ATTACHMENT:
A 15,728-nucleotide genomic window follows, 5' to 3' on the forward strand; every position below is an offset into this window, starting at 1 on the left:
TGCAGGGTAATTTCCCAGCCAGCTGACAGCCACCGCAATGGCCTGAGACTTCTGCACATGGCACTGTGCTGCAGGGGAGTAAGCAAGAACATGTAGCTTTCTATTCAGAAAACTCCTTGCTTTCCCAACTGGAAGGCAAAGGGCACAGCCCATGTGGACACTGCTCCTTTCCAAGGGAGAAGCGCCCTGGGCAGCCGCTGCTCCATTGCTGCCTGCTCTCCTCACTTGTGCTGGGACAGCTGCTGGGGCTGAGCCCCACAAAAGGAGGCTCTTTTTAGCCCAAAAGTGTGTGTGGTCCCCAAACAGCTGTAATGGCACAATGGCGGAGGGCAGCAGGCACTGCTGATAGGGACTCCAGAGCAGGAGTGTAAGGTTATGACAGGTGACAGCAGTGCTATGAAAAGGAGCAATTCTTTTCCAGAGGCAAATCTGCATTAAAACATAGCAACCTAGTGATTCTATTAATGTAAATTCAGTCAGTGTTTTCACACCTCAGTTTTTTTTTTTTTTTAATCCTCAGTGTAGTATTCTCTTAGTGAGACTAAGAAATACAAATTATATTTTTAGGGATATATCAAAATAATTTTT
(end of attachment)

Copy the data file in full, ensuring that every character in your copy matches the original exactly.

A 15,728-nucleotide genomic window follows, 5' to 3' on the forward strand; every position below is an offset into this window, starting at 1 on the left:
TGCAGGGTAATTTCCCAGCCAGCTGACAGCCACCGCAATGGCCTGAGACTTCTGCACATGGCACTGTGCTGCAGGGGAGTAAGCAAGAACATGTAGCTTTCTATTCAGAAAACTCCTTGCTTTCCCAACTGGAAGGCAAAGGGCACAGCCCATGTGGACACTGCTCCTTTCCAAGGGAGAAGCGCCCTGGGCAGCCGCTGCTCCATTGCTGCCTGCTCTCCTCACTTGTGCTGGGACAGCTGCTGGGGCTGAGCCCCACAAAAGGAGGCTCTTTTTAGCCCAAAAGTGTGTGTGGTCCCCAAACAGCTGTAATGGCACAATGGCGGAGGGCAGCAGGCACTGCTGATAGGGACTCCAGAGCAGGAGTGTAAGGTTATGACAGGTGACAGCAGTGCTATGAAAAGGAGCAATTCTTTTCCAGAGGCAAATCTGCATTAAAACATAGCAACCTAGTGATTCTATTAATGTAAATTCAGTCAGTGTTTTCACACCTCAGTTTTTTTTTTTTTTTAATCCTCAGTGTAGTATTCTCTTAGTGAGACTAAGAAATACAAATTATATTTTTAGGGATATATCAAAATAATTTTT